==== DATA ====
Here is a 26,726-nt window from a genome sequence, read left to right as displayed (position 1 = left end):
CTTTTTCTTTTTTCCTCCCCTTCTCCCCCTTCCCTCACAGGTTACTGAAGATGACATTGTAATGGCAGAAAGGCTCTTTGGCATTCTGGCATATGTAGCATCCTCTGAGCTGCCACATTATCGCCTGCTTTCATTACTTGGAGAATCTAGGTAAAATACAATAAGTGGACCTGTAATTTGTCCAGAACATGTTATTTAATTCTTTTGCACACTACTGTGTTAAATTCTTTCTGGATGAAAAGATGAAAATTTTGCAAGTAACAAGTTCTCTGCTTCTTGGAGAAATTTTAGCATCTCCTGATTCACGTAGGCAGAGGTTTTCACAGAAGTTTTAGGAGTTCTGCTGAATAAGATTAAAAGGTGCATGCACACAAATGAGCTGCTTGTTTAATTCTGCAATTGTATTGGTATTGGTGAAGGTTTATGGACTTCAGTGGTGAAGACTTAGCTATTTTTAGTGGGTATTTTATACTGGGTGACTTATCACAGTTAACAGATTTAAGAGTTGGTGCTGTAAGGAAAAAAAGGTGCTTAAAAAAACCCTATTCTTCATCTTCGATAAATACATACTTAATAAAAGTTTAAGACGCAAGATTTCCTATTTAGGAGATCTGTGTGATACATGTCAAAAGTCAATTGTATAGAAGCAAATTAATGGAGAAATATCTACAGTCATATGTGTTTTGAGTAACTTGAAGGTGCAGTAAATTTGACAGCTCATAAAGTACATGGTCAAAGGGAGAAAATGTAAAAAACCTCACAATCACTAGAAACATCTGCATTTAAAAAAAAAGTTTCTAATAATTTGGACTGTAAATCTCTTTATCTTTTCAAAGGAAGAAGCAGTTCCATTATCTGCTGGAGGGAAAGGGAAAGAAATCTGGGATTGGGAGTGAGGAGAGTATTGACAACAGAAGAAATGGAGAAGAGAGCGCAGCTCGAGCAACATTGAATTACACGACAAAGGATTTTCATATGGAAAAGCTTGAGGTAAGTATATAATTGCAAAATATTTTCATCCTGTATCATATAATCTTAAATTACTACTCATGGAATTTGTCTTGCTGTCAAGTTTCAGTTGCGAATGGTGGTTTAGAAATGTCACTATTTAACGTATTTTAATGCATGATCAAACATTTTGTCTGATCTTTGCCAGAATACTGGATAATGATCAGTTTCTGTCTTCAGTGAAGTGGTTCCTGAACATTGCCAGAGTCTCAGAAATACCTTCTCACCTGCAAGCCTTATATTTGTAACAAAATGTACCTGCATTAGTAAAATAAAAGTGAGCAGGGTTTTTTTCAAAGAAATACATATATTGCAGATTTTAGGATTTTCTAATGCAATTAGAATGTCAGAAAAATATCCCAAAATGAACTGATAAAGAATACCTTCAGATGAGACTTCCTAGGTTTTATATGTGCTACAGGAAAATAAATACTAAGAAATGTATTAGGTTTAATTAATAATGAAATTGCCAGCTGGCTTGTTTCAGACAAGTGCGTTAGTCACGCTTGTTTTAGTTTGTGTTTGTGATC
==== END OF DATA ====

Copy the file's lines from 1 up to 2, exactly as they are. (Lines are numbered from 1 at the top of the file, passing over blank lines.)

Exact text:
Here is a 26,726-nt window from a genome sequence, read left to right as displayed (position 1 = left end):
CTTTTTCTTTTTTCCTCCCCTTCTCCCCCTTCCCTCACAGGTTACTGAAGATGACATTGTAATGGCAGAAAGGCTCTTTGGCATTCTGGCATATGTAGCATCCTCTGAGCTGCCACATTATCGCCTGCTTTCATTACTTGGAGAATCTAGGTAAAATACAATAAGTGGACCTGTAATTTGTCCAGAACATGTTATTTAATTCTTTTGCACACTACTGTGTTAAATTCTTTCTGGATGAAAAGATGAAAATTTTGCAAGTAACAAGTTCTCTGCTTCTTGGAGAAATTTTAGCATCTCCTGATTCACGTAGGCAGAGGTTTTCACAGAAGTTTTAGGAGTTCTGCTGAATAAGATTAAAAGGTGCATGCACACAAATGAGCTGCTTGTTTAATTCTGCAATTGTATTGGTATTGGTGAAGGTTTATGGACTTCAGTGGTGAAGACTTAGCTATTTTTAGTGGGTATTTTATACTGGGTGACTTATCACAGTTAACAGATTTAAGAGTTGGTGCTGTAAGGAAAAAAAGGTGCTTAAAAAAACCCTATTCTTCATCTTCGATAAATACATACTTAATAAAAGTTTAAGACGCAAGATTTCCTATTTAGGAGATCTGTGTGATACATGTCAAAAGTCAATTGTATAGAAGCAAATTAATGGAGAAATATCTACAGTCATATGTGTTTTGAGTAACTTGAAGGTGCAGTAAATTTGACAGCTCATAAAGTACATGGTCAAAGGGAGAAAATGTAAAAAACCTCACAATCACTAGAAACATCTGCATTTAAAAAAAAAGTTTCTAATAATTTGGACTGTAAATCTCTTTATCTTTTCAAAGGAAGAAGCAGTTCCATTATCTGCTGGAGGGAAAGGGAAAGAAATCTGGGATTGGGAGTGAGGAGAGTATTGACAACAGAAGAAATGGAGAAGAGAGCGCAGCTCGAGCAACATTGAATTACACGACAAAGGATTTTCATATGGAAAAGCTTGAGGTAAGTATATAATTGCAAAATATTTTCATCCTGTATCATATAATCTTAAATTACTACTCATGGAATTTGTCTTGCTGTCAAGTTTCAGTTGCGAATGGTGGTTTAGAAATGTCACTATTTAACGTATTTTAATGCATGATCAAACATTTTGTCTGATCTTTGCCAGAATACTGGATAATGATCAGTTTCTGTCTTCAGTGAAGTGGTTCCTGAACATTGCCAGAGTCTCAGAAATACCTTCTCACCTGCAAGCCTTATATTTGTAACAAAATGTACCTGCATTAGTAAAATAAAAGTGAGCAGGGTTTTTTTCAAAGAAATACATATATTGCAGATTTTAGGATTTTCTAATGCAATTAGAATGTCAGAAAAATATCCCAAAATGAACTGATAAAGAATACCTTCAGATGAGACTTCCTAGGTTTTATATGTGCTACAGGAAAATAAATACTAAGAAATGTATTAGGTTTAATTAATAATGAAATTGCCAGCTGGCTTGTTTCAGACAAGTGCGTTAGTCACGCTTGTTTTAGTTTGTGTTTGTGATC